As a young man in 1977, Raul Garcia went to work for the Ecuadorian tourism company, Transtouri. He joined their operation to help build the Flotel Orellana, the first river cruise to navigate on the Napo River through Ecuador’s Amazon region. While working up and down the river exploring wildlife attractions for the cruise, Garcia came into contact with a number of the ancestral communities of the region. Closest to the river lived the Quechuas; to the north, the Cofanes and Sionas. Farther south resided the Huaoranis in Yasuni National Park, and the Secoyas near the Peruvian border.
“It wasn’t my intention to meet local communities when I started out, but it happened anyways,” says Garcia. As he and his team explored more and more of the rainforest, they began to develop relationships with community members, who shared their insights about the surrounding wildlife. Garcia spent many nights around the fire, eating with the communities and taking part in their culture. He would bring cans of tuna and SPAM to eat with rice when the communities didn’t have time to prepare their forest meats over the fire. Eventually, Raul became general manager of the Flotel Orellana, cementing his dedication to the region.
Garcia says, “In those days, things were really different. There were no outboard motors for the canoes or canopies for shade. The canoes were carved out of one tree.” In these crude canoes, Garcia travelled throughout the jungle with different community members. “They would show me a small secret like where a parrot lick was located,” says Garcia. Additionally, he would read books about the rainforest’s ecosystem to supplement what he was learning during his explorations. He says that back then, without TV or movies in the Amazon, reading books was how they would pass the time during evenings aboard the vessel.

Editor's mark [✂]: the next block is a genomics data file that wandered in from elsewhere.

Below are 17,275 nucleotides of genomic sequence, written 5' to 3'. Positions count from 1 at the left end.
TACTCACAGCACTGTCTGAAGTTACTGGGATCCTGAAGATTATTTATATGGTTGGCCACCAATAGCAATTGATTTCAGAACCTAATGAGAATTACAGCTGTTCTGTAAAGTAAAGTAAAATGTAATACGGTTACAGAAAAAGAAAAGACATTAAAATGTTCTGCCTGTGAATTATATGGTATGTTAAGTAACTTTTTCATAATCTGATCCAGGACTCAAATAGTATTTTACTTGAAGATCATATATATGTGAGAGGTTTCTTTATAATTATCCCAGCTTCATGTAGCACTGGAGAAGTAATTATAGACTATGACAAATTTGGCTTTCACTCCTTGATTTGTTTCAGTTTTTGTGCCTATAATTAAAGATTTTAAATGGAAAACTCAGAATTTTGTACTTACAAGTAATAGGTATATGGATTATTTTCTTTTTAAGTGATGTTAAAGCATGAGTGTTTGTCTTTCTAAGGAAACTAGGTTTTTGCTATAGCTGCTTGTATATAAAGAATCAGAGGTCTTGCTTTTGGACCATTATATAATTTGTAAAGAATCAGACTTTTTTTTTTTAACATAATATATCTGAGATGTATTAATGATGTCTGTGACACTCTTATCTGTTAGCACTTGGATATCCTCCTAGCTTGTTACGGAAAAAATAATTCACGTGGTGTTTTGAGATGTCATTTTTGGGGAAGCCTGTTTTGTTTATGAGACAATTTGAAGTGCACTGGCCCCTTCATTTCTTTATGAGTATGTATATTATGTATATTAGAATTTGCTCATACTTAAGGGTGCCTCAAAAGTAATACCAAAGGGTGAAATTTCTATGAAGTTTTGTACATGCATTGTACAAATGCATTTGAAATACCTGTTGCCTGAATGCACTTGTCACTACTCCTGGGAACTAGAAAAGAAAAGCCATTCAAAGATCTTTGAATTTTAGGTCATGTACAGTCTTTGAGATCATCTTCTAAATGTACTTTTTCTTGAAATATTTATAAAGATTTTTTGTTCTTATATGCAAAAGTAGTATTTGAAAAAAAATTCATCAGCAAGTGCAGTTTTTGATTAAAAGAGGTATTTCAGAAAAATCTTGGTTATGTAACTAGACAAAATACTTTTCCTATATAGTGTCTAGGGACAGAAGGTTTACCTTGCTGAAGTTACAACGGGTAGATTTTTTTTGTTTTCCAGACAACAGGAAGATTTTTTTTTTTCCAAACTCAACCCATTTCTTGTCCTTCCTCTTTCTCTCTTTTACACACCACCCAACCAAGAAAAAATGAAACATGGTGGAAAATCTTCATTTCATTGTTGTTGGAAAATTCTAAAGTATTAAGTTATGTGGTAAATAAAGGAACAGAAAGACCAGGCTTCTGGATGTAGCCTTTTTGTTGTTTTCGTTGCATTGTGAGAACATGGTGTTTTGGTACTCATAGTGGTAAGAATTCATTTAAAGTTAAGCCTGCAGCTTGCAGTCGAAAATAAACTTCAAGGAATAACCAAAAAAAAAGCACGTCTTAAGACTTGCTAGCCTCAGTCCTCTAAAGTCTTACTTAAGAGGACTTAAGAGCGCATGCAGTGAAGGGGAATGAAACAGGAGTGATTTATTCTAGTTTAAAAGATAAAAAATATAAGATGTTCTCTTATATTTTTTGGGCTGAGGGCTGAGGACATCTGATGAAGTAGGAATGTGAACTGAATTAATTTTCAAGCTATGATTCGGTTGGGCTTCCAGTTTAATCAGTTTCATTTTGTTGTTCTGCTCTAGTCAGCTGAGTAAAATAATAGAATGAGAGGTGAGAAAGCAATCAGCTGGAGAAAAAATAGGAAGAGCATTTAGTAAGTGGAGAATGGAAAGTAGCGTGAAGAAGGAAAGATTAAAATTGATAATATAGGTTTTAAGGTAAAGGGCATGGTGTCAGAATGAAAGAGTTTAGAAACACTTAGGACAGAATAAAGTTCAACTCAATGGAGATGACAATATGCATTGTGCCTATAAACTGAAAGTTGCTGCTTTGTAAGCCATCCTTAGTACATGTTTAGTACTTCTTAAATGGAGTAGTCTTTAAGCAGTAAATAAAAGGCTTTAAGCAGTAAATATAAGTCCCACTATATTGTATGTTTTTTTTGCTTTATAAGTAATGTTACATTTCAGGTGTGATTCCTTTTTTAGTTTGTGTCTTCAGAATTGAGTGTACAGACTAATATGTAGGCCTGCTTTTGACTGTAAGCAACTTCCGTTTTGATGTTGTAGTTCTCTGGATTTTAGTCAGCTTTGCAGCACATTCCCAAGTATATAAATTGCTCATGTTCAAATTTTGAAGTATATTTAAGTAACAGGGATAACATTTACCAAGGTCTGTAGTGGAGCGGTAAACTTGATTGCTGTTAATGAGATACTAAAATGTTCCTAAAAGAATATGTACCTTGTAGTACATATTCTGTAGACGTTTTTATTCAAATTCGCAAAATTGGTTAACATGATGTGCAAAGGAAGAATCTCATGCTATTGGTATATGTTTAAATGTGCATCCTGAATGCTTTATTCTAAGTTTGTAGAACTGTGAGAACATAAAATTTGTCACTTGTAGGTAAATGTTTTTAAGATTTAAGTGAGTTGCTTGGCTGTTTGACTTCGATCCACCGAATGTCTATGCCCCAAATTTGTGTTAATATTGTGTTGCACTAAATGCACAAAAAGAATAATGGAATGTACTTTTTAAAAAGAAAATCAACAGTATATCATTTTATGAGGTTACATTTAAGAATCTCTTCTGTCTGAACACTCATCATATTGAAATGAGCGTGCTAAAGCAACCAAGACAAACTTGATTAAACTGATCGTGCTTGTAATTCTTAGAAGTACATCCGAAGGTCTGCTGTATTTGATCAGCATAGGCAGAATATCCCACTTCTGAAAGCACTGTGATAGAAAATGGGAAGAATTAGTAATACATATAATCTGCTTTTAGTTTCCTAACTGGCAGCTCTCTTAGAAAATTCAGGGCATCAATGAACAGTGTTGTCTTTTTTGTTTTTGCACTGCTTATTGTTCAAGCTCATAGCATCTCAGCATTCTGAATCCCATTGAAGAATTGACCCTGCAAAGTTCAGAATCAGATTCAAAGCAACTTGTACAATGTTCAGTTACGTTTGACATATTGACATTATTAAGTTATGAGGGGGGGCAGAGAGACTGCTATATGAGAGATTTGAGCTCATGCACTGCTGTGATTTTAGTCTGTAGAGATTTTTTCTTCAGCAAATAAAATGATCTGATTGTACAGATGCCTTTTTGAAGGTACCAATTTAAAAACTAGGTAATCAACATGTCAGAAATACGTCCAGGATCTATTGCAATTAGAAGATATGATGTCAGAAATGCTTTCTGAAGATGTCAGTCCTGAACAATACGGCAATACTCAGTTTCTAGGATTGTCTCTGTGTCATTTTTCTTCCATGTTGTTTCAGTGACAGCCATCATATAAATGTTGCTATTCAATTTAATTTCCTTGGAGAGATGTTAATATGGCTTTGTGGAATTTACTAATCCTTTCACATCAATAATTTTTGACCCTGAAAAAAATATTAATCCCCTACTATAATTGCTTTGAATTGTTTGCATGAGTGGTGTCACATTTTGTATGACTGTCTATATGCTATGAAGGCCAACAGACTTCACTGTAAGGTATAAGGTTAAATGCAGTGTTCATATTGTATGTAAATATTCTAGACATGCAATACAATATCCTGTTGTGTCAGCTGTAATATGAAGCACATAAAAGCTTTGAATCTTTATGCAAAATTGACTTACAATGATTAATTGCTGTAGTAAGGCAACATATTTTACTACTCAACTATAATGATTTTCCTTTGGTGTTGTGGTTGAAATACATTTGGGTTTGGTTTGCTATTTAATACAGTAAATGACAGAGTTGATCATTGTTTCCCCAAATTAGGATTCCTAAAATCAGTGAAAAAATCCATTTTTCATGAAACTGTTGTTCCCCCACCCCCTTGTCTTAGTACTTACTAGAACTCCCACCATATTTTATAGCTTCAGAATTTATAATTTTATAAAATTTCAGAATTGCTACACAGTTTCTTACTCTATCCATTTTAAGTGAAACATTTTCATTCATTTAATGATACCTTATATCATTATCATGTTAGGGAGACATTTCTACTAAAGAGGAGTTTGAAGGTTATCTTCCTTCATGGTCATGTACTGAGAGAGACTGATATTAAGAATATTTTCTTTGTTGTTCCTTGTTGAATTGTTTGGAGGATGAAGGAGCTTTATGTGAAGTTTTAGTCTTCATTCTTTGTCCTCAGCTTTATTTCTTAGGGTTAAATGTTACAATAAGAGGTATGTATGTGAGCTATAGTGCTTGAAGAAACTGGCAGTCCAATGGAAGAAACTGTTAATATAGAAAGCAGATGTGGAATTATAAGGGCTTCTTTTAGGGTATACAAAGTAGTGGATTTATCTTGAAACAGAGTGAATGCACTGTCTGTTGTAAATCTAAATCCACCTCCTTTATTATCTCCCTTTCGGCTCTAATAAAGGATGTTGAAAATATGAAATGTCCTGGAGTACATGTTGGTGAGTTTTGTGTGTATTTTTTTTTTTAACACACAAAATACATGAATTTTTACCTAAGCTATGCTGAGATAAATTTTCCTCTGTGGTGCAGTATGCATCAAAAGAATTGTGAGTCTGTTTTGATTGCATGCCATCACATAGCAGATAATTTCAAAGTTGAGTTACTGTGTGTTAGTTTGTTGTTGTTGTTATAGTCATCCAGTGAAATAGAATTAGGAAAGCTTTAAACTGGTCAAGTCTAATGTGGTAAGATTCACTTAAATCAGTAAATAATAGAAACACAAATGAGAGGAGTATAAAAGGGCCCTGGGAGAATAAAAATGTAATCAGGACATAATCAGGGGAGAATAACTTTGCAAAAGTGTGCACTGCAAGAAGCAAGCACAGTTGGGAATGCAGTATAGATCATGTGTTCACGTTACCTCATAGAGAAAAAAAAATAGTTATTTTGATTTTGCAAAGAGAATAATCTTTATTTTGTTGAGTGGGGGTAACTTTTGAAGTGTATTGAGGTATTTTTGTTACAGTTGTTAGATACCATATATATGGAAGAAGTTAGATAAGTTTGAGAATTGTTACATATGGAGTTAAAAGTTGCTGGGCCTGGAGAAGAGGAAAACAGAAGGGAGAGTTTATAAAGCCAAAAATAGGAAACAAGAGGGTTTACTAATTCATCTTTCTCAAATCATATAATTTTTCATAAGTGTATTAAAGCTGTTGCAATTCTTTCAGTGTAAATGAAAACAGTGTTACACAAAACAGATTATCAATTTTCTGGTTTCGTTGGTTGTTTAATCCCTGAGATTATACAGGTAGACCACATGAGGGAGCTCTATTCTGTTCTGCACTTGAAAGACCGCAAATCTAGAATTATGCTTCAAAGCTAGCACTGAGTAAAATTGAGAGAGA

At the same time that Raul was getting his introduction to the Amazon, the oil industry was infiltrating the region. When oil exploration projects turned up positive, the companies would offer large sums of money to the tribes in exchange for their land. For the indigenous people who accepted these offers, this introduction to the modern economy created a disruption in their culture. They bought alcohol, radios, and flashlights in addition to meat that they now did not have to hunt for. In order to sustain their new lifestyle, they purchased chainsaws to cut down portions of the forest and sell lumber. Having been encroached upon by civilization for hundreds of years—from the Spanish invasion of the 15th century to the modern invasion of infrastructure and oil—these cultures were at serious risk of being completely snuffed out. Communities that had never needed to rely on money were quickly becoming dependant on the sale of the precious resources of the Amazon. “This changed their way of life,” says Garcia, adding, “because their real life is to go to the river for fishing, washing, and swimming, to go to the field to hunt and get their protein from that.”
When he had first started out in the Amazon, Garcia did not have an understanding of the importance of sustainability. He says, “For me, all the birds were black, all were the same thing, but then I learned a lot about the forest and about the diversity of species there.” Garcia came to appreciate the delicate ecosystem of the Amazon, each animal and plant with its role and special design. Conserving both the culture and the environment became a passion of Garcia’s. In 1985, he co-founded Ecuador’s Ecotourism Society, an association he would serve as president for from 1995 to 2003.